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Newport Beach votes to close beaches on Fourth of July

The city of Newport Beach will shut down its beaches on the Fourth of July, following news that two city lifeguards have tested positive for coronavirus.

The City Council held an emergency meeting Wednesday, July 1, to discuss challenges as the holiday weekend approaches, including staffing concerns after nearly two dozen other lifeguards needed to be quarantined after exposure to the lifeguards who contracted COVID-19, officials said.

Newport Beach is historically one of the busiest stretches of coast on the Fourth of July, especially when the holiday falls on a weekend. This year, the holiday also coincides with the largest swell of the season expected to hit, with waves in the 5- to 8-foot range expected, and up to 20-footers at the Wedge.

Mayor Will O’Neill, who called the emergency meeting, said a big concern is not only the number of people who may show up in the city but also the big swell when people who are not regular ocean users show up.

“That’s the reason for the call for the emergency meeting as we move into a weekend, where we know we have people who are coming into the city in large quantities who just don’t have that experience in the water,” he said.

Fire Chief Jeff Boyles, who also heads the lifeguard division, said a third lifeguard has started to show symptoms but test results had not yet come back.

The two who have tested positive cooperated wiith contact tracing, tracking who they had come in contact with for longer than 15 minutes and within a six-foot distance, he said. The seasonal lifeguards who tested positive were involved in a re-certification process, project management and curriculum for the junior lifeguard program, which was scheduled to start for younger guards on Monday but may also be postponed.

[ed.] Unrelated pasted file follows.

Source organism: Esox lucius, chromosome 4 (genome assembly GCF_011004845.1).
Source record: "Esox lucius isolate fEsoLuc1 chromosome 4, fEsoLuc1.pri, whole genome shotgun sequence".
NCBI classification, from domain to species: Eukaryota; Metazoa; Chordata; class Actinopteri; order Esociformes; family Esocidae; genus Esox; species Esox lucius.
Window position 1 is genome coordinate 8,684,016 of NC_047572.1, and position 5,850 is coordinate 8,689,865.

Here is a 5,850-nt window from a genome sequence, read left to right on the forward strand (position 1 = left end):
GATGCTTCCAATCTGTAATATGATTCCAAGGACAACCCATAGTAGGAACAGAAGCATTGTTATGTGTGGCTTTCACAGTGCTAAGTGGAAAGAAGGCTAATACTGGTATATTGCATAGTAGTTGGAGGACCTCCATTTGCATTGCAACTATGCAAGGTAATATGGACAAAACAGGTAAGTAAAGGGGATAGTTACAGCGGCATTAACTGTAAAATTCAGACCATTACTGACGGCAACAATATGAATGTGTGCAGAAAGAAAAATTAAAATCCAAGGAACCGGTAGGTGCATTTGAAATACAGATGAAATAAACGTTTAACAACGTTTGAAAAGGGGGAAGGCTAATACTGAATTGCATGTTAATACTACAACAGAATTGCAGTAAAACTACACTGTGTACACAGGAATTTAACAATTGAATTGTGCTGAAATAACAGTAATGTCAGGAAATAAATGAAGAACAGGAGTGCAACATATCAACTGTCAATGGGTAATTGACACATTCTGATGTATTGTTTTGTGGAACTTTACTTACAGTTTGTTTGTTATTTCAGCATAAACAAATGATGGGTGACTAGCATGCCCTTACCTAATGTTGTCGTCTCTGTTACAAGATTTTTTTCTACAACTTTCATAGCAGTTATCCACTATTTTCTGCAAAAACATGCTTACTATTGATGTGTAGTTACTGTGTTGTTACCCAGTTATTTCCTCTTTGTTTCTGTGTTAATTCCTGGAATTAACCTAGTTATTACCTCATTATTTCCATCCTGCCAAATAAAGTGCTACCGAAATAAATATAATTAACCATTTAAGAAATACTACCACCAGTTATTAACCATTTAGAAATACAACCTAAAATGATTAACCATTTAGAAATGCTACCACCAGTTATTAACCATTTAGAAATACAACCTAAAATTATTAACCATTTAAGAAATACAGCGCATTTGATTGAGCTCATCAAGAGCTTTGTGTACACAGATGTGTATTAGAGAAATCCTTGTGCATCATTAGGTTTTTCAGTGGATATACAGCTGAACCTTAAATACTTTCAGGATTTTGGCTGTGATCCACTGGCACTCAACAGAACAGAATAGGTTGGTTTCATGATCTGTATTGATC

Boyles said there would be sufficient staffing if the city opted to keep the beaches open, but lifeguards would be stretched thin.

O’Neill said he was concerned about Los Angeles and Laguna Beach closing and state beaches shutting down parking, potentially sending even more crowds to Newport Beach. Add on top of that bars and indoor restaurants shutting down, which could prompt people to order take-out to eat at the beach. Then there’s the big swell hitting.

“We are adding people at a time we’re already stretched thin,” O’Neill said. “I cannot in good conscience add on more to our lifeguards. We just can’t.”

Councilmember Joy Brenner said it’s not just a matter of whether there are enough lifeguards on staff for a busy holiday, but also doing so safely during the coronavirus pandemic.

“The exposure we’re putting the lifeguards under by having to possibly rescue victims is something that is significant,” she said.

Councilman Kevin Muldoon cast the sole vote against the beach closure, which will be in effect from 10 p.m. Friday to 6 a.m. Sunday.

“”The science and data do not support this closure,” he said. “Of all the places during a pandemic to be closed, the beaches and outdoor spaces are not to be. They are considered to be the safest places with the lowest transmission rates.”

Police will have to try and keep people off the sand in Newport Beach after city officials opted to close the beaches on Fourth of July.  (Photo by Mindy Schauer, Orange County Register/SCNG)

Councilmember Diane Dixon asked about enforcement and worried people wouldn’t get the message in time for the holiday.

Police chief Jon Lewis said that people would be told the beaches are closed, but stopped short of saying they would be fined.

The council’s decision gives the city manager discretion to decide whether to expand the closure to the entire weekend. The July 4 closure includes beach areas and amenities such as the oceanfront boardwalk and Newport Pier. The majority parking lots will also close, though some spaces will remain open for business and restaurant activity.

The city will put up fencing and signs to deter beachgoers.

O’Neill acknowledged that some residents will be disappointed, but added, “I would ask no one takes it out on our police and lifeguards. They will just be trying to do their jobs.”

Source: Orange County Register

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